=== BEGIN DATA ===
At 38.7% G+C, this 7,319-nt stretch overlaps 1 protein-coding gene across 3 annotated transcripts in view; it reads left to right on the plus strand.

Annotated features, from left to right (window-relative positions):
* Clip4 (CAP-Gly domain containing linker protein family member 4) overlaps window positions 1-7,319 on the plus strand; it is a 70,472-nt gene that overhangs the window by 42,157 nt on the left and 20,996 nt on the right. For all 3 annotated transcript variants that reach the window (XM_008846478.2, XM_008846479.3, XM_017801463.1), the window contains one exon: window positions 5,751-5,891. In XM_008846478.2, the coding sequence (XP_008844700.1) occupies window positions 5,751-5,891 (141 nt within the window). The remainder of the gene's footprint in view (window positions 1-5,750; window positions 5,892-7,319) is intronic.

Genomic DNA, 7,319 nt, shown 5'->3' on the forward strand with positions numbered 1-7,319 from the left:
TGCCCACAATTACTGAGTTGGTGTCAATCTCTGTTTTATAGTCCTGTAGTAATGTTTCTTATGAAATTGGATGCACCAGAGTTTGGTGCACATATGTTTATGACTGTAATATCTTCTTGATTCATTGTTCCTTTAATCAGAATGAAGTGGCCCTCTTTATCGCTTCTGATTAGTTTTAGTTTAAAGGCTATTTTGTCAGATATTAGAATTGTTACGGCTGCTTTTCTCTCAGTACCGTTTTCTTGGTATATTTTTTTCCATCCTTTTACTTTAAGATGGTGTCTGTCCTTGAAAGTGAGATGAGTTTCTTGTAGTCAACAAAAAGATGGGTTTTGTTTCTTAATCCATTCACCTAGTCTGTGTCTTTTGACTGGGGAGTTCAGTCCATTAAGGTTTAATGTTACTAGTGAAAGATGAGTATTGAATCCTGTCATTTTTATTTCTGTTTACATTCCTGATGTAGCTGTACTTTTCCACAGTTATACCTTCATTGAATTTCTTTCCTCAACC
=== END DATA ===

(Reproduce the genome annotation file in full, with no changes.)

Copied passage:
At 38.7% G+C, this 7,319-nt stretch overlaps 1 protein-coding gene across 3 annotated transcripts in view; it reads left to right on the plus strand.

Annotated features, from left to right (window-relative positions):
* Clip4 (CAP-Gly domain containing linker protein family member 4) overlaps window positions 1-7,319 on the plus strand; it is a 70,472-nt gene that overhangs the window by 42,157 nt on the left and 20,996 nt on the right. For all 3 annotated transcript variants that reach the window (XM_008846478.2, XM_008846479.3, XM_017801463.1), the window contains one exon: window positions 5,751-5,891. In XM_008846478.2, the coding sequence (XP_008844700.1) occupies window positions 5,751-5,891 (141 nt within the window). The remainder of the gene's footprint in view (window positions 1-5,750; window positions 5,892-7,319) is intronic.

Genomic DNA, 7,319 nt, shown 5'->3' on the forward strand with positions numbered 1-7,319 from the left:
TGCCCACAATTACTGAGTTGGTGTCAATCTCTGTTTTATAGTCCTGTAGTAATGTTTCTTATGAAATTGGATGCACCAGAGTTTGGTGCACATATGTTTATGACTGTAATATCTTCTTGATTCATTGTTCCTTTAATCAGAATGAAGTGGCCCTCTTTATCGCTTCTGATTAGTTTTAGTTTAAAGGCTATTTTGTCAGATATTAGAATTGTTACGGCTGCTTTTCTCTCAGTACCGTTTTCTTGGTATATTTTTTTCCATCCTTTTACTTTAAGATGGTGTCTGTCCTTGAAAGTGAGATGAGTTTCTTGTAGTCAACAAAAAGATGGGTTTTGTTTCTTAATCCATTCACCTAGTCTGTGTCTTTTGACTGGGGAGTTCAGTCCATTAAGGTTTAATGTTACTAGTGAAAGATGAGTATTGAATCCTGTCATTTTTATTTCTGTTTACATTCCTGATGTAGCTGTACTTTTCCACAGTTATACCTTCATTGAATTTCTTTCCTCAACC